(Self-released, CD, digital download)
Vetica are something of an anomaly within the Burlington scene. For all of the diversity contained within this small city’s ever-shifting musical spheres, I can’t recall having come across a band that plays songs quite like this band plays ’em. What sets Vetica apart — and leads me to use the lit-word “anomaly” — is that they appear to have drawn inspiration from a wide variety of rock-and-roll acts (local and not-so-local) and come up with a formula for something that no other band in town is doing: writing and recording their very own mid-’90s, post-rock hits.
Vetica’s debut EP, Signal Path, richly illustrates what the terrain might look and sound like at the exact point where Sunny Day Real Estate, the Promise Ring (minus the lisp), the Replacements and the Gin Blossoms (“Hey jealousy-ah”) all converge. This is meant as praise and not lazy smart-mouthing.
Signal Path is a quick, well-selected five songs long, and the tone is right from the get-go. A handful of feedback precedes a crunchy yet direct lead guitar, which begins the build into a full-on rocker (“Projector”). Guitar comes and goes while Andrew Melnicki’s prominent bass lines and Jared Clement’s vocals effortlessly hold the song together and drive it forward. The song might pass through you a little quickly, but it feels good.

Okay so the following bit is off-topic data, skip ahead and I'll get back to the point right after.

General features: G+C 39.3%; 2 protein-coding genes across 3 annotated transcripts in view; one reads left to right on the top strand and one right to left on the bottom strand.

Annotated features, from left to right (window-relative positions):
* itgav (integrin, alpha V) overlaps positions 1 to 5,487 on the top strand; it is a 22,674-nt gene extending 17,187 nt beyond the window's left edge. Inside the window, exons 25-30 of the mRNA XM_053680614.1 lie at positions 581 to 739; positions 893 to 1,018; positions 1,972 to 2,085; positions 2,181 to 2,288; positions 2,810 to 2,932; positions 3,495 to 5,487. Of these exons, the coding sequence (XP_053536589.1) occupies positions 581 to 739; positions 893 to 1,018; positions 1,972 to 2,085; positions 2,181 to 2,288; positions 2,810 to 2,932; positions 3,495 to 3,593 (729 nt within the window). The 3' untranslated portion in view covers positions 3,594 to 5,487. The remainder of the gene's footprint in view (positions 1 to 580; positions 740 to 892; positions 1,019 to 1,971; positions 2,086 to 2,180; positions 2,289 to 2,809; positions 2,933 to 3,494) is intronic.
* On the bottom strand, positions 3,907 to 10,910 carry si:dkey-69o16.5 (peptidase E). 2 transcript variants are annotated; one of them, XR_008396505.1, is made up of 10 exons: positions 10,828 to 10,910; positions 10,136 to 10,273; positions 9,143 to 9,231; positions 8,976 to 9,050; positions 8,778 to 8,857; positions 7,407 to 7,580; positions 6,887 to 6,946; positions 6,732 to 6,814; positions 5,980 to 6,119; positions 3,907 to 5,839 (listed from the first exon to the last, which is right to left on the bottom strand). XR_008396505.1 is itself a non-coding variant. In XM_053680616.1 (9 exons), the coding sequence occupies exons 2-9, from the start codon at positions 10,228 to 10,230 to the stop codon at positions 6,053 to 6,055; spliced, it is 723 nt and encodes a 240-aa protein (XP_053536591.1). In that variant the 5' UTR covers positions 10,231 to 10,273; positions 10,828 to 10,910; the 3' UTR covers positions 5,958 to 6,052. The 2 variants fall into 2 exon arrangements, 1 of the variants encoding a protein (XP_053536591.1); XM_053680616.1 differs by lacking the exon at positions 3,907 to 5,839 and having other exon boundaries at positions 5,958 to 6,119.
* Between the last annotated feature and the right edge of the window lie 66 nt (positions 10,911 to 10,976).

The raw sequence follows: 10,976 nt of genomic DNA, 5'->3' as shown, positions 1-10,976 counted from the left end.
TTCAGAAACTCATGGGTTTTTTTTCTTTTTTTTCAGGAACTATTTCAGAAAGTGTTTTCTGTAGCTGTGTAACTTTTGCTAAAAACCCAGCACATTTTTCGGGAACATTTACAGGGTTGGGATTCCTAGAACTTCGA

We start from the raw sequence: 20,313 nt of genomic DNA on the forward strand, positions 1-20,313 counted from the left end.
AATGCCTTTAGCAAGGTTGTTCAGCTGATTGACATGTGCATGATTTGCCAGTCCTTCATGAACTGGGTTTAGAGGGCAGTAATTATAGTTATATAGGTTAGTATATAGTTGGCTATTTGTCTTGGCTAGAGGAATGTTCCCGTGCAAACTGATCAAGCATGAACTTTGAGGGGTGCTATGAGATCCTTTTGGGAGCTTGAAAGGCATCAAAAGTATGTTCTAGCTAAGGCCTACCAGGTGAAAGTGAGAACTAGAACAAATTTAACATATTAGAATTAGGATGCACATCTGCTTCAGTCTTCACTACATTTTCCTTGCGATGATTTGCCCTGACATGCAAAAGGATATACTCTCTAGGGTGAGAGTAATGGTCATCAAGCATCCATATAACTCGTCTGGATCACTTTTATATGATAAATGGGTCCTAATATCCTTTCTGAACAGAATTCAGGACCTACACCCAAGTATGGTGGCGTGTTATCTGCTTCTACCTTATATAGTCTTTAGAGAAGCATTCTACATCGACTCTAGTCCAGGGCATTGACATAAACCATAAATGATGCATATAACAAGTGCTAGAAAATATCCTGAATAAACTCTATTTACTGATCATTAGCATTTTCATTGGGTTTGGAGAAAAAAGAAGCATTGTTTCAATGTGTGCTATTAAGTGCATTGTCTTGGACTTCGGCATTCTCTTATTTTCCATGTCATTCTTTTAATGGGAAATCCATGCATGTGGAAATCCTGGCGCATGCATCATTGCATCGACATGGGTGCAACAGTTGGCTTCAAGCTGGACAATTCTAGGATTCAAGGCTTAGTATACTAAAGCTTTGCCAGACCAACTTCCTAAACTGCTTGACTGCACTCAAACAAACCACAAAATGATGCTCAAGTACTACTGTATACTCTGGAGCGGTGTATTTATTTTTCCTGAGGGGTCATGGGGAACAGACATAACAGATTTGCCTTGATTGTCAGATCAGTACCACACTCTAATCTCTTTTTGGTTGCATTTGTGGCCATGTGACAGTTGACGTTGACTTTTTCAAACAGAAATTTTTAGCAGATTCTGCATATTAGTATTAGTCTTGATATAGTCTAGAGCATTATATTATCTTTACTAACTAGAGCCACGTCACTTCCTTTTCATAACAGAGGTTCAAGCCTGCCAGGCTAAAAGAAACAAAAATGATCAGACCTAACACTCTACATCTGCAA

The second track, “Can’t Feel It,” is the most directly derivative of the aforementioned bands. For this reason — oddly, perhaps — I find it the EP’s strongest. Two guitars, from Clement and Luke Awtry, intertwine throughout, joining forces and going their separate ways almost simultaneously, and Clement does his best Robin Wilson (of the Gin Blossoms), both lyrically and stylistically.
“So Am I?” is another solid jam, with fewer hints of throwback-ness. The song, nestled among the other four, plays with rhythm more than the rest on Signal Path, and the result is breezy-but-interesting pop excellence. “So Am I?” proves, along with the rest of the EP, that a good, solid melody is just unbeatable.
Somewhere along the line, the mid-’90s apparently came to symbolize all that is ironic — at least for my peer group. I myself have never subscribed to this belief — Counting Crows have been my favorite band for 15 years. And I respect the hell out of Vetica for wearing, intentionally or otherwise, their influences and histories so well. A friend of mine recently suggested that ’90s music is becoming “cool” again, and I sure do hope he’s right.
Vetica, show Burlington the way.
Signal Path by Vetica is available at vetica.bandcamp.com.
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